War of the Rebellion: Serial 043 Page 0278 Chapter XXXIX. N. C., VA., W. VA., MD., PA., ETC.

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HEADQUARTERS SIXTH WISCONSIN VOLUNTEERS, July 4, 1863.

SIR: I have the honor to report that the accompanying battle-flag of the Second Mississippi Volunteers was captured by the regiment under my command under the following circumstances: Shortly after the opening of the action on the morning of July 1, the regiment was, by command of Major-General Doubleday, detached from the brigade, and ordered to the support of the right of the line of the division, which was being forced back and outflanked by the enemy. I moved as rapidly as possible on the advancing lines of the enemy, joining with the Ninety-fifth New York and Fourteenth Brooklyn on my left. A brisk fire was opened throughout the line, which soon checked the enemy and forced him to take refuge in a railroad cut. I ordered a charge upon the cut. The men moved forward, well closed and upon a run. When our line reached the edge of the cut, the rebels ceased firing and threw down their arms. At my demand, Major [J. A.] Blair, commanding the regiment in my front, the Second Mississippi, surrendered his sword and regiment. The battle-flag was taken before the surrender by Corpl. F. Asbury Waller, of Company I, and sent to the rear in charge of Sergt. William Evans, of Company H, who was badly wounded. The sergeant was taken prisoner by the enemy and held for two days in Gettysburg; but with the assistance of some ladies of the city, whose names I have not learned, he successfully concealed the colors, and, finally, when the enemy retired, brought it safely to the regiment.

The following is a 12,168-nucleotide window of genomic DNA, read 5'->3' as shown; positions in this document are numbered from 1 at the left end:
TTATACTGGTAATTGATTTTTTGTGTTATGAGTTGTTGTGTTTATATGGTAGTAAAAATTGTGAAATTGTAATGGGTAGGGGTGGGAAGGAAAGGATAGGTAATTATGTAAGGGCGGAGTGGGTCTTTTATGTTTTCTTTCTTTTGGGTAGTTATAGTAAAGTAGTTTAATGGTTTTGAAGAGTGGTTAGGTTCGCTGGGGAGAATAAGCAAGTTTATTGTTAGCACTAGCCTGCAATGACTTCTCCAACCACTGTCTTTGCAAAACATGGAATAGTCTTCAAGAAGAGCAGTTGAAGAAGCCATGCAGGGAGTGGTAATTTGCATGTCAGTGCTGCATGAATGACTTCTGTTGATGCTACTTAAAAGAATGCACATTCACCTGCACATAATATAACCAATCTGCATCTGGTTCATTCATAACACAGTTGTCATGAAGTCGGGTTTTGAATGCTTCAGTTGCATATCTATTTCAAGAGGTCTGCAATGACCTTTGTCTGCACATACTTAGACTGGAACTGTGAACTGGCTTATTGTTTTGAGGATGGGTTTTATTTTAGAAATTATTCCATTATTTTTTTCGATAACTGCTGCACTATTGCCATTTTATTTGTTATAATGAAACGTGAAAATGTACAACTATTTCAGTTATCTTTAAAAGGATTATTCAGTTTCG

R. R. DAWES,

Lieutenant-Colonel, Comdg. Sixth Wisconsin Volunteers.

Captain T. E. Ellsworth,

Actg. Asst. Adjutant-General, First Division, First Corps. -

Numbers 36. Report of Colonel William W. Robinson, Seventh Wisconsin Infantry.

HEADQUATERS SEVENTH WISCONSIN VOLUNTEERS,

November 18, 1863.

SIR: I have the honor to submit the following report of the part taken by the Seventh Regiment Wisconsin Volunteer Infantry, under my command, in the engagement at Gettysburg on July 1: We left our camp, on the road running from Emmitsburg to Gettysburg, about 5 miles from the latter place, early on the morning of the 1st, with the brigade, the Second Wisconsin leading, the Seventh next in column. Arrived in the vicinity of Gettysburg about 10 a. m., when we heard firing to the left of the town, and were informed that our cavalry were engaged with the enemy's advance. The brigade was immediately moved across the field to the left, to the point where the cavalry were engaged, where we formed them in position behind a grove of timber and slight elevation of land, their position being behind and parallel to this ridge, with their skirmishers dismounted and thrown forward of the ridge. Just at the time we came up, a brigade of the enemy's infantry was advancing upon the position. We were ordered to take position on the ridge in front of the